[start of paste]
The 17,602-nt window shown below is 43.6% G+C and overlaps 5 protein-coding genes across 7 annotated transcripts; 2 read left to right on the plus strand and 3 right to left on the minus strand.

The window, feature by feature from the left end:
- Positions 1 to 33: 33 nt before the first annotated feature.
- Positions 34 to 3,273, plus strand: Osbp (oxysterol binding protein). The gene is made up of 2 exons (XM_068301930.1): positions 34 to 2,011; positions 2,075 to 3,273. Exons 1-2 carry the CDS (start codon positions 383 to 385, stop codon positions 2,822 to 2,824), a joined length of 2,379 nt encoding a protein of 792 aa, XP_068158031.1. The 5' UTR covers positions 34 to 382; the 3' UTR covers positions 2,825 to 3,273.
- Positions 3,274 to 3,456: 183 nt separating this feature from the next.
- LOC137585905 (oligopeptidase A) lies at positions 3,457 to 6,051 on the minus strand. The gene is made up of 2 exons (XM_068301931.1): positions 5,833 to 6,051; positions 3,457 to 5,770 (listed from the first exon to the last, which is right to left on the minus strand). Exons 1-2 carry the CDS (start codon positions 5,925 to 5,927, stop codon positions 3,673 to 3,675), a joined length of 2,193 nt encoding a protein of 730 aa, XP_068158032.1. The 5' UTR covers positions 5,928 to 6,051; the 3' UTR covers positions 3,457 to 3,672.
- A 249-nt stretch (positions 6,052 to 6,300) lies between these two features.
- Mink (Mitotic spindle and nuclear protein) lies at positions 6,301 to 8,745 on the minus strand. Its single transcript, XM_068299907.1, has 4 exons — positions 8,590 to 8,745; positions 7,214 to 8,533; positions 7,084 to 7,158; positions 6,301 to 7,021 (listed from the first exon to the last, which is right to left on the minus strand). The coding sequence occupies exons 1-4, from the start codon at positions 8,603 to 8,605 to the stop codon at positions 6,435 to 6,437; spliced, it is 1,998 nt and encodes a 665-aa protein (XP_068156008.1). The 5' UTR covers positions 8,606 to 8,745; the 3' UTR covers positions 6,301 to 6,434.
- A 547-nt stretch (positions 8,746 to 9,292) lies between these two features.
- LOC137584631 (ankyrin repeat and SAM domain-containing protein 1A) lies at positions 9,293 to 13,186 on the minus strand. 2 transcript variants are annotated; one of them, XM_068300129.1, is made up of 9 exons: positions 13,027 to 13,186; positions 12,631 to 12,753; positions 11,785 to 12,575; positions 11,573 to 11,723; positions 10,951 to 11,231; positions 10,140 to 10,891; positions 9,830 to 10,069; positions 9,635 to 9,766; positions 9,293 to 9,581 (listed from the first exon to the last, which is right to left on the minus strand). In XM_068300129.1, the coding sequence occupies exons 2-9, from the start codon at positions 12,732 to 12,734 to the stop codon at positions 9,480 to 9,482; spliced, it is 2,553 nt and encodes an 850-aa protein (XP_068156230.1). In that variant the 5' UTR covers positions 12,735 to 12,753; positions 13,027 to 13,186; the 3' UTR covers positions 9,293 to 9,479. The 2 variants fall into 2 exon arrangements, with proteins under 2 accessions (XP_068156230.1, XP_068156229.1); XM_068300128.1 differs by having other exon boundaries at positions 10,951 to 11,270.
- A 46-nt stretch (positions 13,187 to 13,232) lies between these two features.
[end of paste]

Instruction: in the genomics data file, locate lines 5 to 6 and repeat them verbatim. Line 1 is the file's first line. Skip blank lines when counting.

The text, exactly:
- Positions 3,274 to 3,456: 183 nt separating this feature from the next.
- LOC137585905 (oligopeptidase A) lies at positions 3,457 to 6,051 on the minus strand. The gene is made up of 2 exons (XM_068301931.1): positions 5,833 to 6,051; positions 3,457 to 5,770 (listed from the first exon to the last, which is right to left on the minus strand). Exons 1-2 carry the CDS (start codon positions 5,925 to 5,927, stop codon positions 3,673 to 3,675), a joined length of 2,193 nt encoding a protein of 730 aa, XP_068158032.1. The 5' UTR covers positions 5,928 to 6,051; the 3' UTR covers positions 3,457 to 3,672.